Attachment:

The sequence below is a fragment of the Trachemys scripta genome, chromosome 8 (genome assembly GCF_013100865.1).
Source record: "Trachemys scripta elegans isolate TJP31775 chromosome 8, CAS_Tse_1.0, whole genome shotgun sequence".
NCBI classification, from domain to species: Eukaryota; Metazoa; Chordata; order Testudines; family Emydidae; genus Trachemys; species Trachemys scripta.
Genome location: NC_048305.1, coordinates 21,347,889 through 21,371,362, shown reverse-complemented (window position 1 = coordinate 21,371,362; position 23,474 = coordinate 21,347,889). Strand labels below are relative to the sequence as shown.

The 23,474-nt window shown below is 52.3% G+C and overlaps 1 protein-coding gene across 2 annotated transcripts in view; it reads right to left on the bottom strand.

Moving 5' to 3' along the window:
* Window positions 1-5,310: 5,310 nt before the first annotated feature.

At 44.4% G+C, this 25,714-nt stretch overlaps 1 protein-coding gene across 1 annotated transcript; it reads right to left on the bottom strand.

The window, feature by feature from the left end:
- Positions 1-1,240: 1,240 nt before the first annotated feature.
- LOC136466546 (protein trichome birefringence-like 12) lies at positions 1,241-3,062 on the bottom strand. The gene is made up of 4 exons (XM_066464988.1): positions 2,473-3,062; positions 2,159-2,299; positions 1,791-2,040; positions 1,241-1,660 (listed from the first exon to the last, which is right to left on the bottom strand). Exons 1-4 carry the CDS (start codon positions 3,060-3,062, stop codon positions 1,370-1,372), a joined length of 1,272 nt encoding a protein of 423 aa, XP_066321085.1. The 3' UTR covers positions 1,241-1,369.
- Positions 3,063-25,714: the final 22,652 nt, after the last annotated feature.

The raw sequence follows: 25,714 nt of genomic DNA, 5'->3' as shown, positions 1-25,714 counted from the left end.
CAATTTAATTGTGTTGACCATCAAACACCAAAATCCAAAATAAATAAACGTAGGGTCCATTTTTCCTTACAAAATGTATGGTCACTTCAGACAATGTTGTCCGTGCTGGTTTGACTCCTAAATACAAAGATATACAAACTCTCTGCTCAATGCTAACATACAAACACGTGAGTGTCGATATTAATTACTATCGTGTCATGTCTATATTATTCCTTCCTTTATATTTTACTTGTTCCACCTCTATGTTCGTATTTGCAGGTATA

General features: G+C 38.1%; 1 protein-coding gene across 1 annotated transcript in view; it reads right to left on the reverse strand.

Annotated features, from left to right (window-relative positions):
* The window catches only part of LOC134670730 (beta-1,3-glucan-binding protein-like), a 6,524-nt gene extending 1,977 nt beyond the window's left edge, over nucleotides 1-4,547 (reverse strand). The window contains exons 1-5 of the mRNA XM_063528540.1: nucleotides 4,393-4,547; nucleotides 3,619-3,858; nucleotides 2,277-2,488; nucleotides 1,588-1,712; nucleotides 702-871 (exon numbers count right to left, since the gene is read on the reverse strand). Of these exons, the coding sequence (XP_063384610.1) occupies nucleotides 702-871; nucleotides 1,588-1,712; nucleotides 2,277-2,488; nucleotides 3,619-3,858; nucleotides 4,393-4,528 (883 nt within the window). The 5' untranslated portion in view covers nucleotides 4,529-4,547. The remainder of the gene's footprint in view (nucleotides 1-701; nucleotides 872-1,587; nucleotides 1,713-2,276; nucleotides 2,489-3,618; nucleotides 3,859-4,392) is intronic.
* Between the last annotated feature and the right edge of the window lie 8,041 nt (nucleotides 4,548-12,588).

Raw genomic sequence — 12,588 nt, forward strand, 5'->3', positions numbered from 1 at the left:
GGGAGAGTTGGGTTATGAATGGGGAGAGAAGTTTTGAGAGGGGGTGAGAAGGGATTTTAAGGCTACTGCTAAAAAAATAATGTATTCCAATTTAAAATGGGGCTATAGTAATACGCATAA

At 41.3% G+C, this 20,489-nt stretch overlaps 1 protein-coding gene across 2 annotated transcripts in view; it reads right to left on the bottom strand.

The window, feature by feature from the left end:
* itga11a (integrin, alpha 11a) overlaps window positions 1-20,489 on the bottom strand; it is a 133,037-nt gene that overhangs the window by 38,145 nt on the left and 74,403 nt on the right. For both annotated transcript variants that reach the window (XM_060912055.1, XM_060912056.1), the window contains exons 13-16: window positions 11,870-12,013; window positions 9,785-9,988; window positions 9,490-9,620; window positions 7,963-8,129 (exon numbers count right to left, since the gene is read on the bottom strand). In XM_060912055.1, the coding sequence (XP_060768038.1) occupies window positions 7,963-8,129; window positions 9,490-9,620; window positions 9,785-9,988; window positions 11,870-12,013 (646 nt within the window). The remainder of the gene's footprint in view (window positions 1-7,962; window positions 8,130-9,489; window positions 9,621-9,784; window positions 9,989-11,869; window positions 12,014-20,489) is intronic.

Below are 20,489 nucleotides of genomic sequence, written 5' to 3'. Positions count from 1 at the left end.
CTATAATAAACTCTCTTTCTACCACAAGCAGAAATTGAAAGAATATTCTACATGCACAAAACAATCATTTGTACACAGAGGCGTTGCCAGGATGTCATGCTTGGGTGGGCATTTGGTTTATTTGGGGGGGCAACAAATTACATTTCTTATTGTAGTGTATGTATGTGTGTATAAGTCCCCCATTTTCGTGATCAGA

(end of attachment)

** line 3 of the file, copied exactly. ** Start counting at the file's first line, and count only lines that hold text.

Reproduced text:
NCBI classification, from domain to species: Eukaryota; Metazoa; Chordata; order Testudines; family Emydidae; genus Trachemys; species Trachemys scripta.